2 reasons really..

    Why do so many decide to work in Investment Banking?

    [1] Taking a Math Degree pays off, for earning 40k+ pa, does it not?

    [2] Money
    If that's sole reason you're getting in.. if you manage to somehow, miraculously get a job, you won't last.. not because you don't like it and will burn out, but because they will fire you.
    Offline

    9
    ReputationRep:
    (Original post by Damnyanks)
    No idea - make it a habit not to ask people what they earn

    As long as your bonus isn't capped you could earn the most in the company. I remember looking at criteria within a bank I was at what was required to get promoted through the various stages.

    Getting to associote is pretty straight forward - after that its when it gets tricky. Companies usually limit how many VP's / MD's they have (Better to be bottom heavy then top heavy - cheaper).

    Getting to VP / MD is possible at a young age. Just a lot harder. Also it pushes you more into managerial type positions.

    You know the way most managers are idiots? Usually it's the ones that get promoted at early ages, they lack real experience and that life experience. Once again another generalisation but sure isn't life full of them
    I don't. Its just something I've gathered from reading around.

    Anyway, AFAIK, VP and MD turnover is very high, so even though it is hard to get there, the people don't remain static.
    Offline

    1
    ReputationRep:
    I like the work primarily. I'm a big numbers guy and I think you can get so much information out of analyzing the numbers.

    The hours aren't bad when you like what you do.

    The intellectual challenge is great. Everyone around knows their **** and will call you on it if you don't make all the right decisions.

    The money is fantastic, but that's become secondary in my day to day thinking.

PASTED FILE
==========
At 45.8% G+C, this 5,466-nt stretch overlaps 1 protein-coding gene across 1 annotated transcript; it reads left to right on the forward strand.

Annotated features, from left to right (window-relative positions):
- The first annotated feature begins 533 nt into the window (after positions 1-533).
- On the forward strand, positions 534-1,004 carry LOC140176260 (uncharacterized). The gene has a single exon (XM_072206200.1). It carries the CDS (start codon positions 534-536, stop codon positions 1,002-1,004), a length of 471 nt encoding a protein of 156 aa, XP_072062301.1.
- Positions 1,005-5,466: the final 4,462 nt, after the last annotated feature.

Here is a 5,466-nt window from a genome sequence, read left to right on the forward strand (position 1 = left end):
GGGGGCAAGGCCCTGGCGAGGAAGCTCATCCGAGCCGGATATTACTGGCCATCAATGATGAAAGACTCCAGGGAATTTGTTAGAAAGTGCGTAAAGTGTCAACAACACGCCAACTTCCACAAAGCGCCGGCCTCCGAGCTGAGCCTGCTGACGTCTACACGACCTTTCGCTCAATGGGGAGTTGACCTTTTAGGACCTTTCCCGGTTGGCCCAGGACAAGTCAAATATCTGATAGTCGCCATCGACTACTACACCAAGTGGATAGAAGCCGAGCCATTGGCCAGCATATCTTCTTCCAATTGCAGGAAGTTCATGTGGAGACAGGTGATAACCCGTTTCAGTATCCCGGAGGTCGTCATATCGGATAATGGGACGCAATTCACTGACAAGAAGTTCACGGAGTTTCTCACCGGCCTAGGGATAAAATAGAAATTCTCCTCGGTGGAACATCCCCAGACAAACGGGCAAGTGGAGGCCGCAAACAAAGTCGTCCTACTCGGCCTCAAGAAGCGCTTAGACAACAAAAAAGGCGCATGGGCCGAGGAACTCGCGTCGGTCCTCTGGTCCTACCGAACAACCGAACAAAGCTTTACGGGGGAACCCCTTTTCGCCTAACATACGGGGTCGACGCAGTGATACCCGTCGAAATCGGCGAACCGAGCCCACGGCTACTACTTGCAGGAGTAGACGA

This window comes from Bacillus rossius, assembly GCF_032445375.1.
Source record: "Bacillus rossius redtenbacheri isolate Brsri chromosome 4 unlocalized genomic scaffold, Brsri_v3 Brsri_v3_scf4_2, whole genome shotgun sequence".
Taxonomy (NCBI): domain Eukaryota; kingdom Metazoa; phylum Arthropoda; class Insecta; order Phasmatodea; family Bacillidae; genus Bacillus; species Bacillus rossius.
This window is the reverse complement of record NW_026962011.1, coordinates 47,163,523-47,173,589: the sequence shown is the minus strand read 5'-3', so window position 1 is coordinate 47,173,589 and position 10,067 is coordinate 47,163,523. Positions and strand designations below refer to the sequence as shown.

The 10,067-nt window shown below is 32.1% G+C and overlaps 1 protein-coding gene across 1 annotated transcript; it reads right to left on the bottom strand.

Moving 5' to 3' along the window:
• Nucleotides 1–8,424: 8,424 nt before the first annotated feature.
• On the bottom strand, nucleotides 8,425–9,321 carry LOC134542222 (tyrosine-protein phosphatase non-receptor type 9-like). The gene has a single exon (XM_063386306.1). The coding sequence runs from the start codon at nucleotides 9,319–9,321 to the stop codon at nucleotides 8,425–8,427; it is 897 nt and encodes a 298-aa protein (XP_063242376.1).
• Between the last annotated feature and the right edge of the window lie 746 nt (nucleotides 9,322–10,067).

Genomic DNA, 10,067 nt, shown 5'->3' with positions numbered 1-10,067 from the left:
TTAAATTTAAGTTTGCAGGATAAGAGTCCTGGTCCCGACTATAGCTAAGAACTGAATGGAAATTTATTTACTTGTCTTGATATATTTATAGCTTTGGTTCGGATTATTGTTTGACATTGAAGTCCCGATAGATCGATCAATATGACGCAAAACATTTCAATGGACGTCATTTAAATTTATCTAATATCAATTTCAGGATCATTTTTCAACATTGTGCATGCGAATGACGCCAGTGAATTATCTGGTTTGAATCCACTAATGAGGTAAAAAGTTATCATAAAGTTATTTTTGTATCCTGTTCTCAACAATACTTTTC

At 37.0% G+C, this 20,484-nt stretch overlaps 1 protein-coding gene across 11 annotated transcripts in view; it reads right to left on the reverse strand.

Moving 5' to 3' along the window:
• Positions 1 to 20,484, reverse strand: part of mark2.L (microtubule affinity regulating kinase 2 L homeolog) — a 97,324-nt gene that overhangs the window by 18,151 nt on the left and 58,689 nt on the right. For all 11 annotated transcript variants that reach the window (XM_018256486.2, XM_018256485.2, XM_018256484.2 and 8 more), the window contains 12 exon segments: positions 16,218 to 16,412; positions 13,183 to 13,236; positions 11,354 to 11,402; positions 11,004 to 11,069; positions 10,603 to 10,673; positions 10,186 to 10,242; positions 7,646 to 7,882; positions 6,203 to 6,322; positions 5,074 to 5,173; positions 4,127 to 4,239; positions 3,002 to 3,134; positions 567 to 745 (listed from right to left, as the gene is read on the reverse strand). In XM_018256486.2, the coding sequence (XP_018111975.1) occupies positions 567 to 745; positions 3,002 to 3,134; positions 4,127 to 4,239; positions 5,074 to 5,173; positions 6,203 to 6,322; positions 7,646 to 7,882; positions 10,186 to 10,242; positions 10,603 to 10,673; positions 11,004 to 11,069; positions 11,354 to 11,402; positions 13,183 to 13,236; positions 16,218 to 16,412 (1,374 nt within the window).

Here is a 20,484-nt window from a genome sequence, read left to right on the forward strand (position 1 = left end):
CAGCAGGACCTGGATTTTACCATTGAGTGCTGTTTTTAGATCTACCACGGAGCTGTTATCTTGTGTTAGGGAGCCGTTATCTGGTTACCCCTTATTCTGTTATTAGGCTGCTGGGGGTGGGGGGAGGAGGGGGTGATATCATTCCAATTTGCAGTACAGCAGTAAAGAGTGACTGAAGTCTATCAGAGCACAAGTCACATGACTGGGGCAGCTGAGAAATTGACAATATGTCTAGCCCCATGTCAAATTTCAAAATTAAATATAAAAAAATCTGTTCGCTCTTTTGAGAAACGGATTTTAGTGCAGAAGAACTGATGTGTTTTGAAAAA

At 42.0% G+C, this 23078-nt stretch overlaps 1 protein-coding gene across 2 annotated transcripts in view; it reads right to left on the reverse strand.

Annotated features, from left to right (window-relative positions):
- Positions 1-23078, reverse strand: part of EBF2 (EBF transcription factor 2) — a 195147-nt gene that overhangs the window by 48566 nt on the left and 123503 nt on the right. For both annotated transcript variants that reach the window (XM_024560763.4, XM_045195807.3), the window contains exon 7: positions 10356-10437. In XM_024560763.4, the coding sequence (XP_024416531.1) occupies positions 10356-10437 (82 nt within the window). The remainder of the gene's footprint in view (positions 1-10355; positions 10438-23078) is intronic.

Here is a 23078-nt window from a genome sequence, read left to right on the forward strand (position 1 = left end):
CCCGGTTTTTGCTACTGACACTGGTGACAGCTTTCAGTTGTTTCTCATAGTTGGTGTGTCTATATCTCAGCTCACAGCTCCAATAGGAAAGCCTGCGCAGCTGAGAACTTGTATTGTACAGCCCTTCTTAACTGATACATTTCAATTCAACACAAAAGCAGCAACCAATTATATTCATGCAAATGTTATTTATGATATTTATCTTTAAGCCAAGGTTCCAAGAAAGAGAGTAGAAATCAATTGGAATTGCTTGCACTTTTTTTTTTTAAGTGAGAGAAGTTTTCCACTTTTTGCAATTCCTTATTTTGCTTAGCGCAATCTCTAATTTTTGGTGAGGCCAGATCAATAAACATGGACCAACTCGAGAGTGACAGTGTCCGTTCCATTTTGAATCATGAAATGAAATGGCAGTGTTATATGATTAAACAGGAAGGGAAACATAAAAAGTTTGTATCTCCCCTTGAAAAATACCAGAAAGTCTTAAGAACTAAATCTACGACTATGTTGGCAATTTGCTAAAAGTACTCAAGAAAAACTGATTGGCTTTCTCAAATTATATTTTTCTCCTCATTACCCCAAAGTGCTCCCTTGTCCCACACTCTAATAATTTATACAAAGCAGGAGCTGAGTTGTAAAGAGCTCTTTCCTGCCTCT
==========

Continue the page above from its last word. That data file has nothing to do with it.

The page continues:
Offline

    1
    ReputationRep:
    double post
    Offline

    14
    ReputationRep:
    I just finished a summer sting at a hedge fund... and it's certainly true... He who runs with pleasure does not tire.
    Offline

    14
    ReputationRep:
    (Original post by shady lane)
    ^^
    You did hedge fund work too! Yeah it's definitely got me more motivated and sure that finance is for me. I see them trading on Bloomberg and watching the markets all day, it's really interesting and not boring at all.
    I was on a bloomberg terminal quite a lot of the day... it was great. I was working directly with the CIO...
    Attached Images
     
    Offline

    0
    ReputationRep:
    (Original post by fonzievision)
    I was on a bloomberg terminal quite a lot of the day... it was great. I was working directly with the CIO...
    Working on a sunday? that sucks
    Offline

    14
    ReputationRep:
    (Original post by Damnyanks)
    Working on a sunday? that sucks
    I didn't mean today....
 
 
 
Poll
Were you ever put in isolation at school?
Useful resources

Articles:

Guide to investment bankingGuide to consultancy

Featured recruiter profiles:

Deutsche Bank logo

Deutsche Bank is recruiting

"Thrive in an international banking environment"

Quick link:

Unanswered investment banking and consultancy threads

Groups associated with this forum:

View associated groups

The Student Room, Get Revising and Marked by Teachers are trading names of The Student Room Group Ltd.

Register Number: 04666380 (England and Wales), VAT No. 806 8067 22 Registered Office: International House, Queens Road, Brighton, BN1 3XE

Write a reply...
Reply
Hide
Reputation gems: You get these gems as you gain rep from other members for making good contributions and giving helpful advice.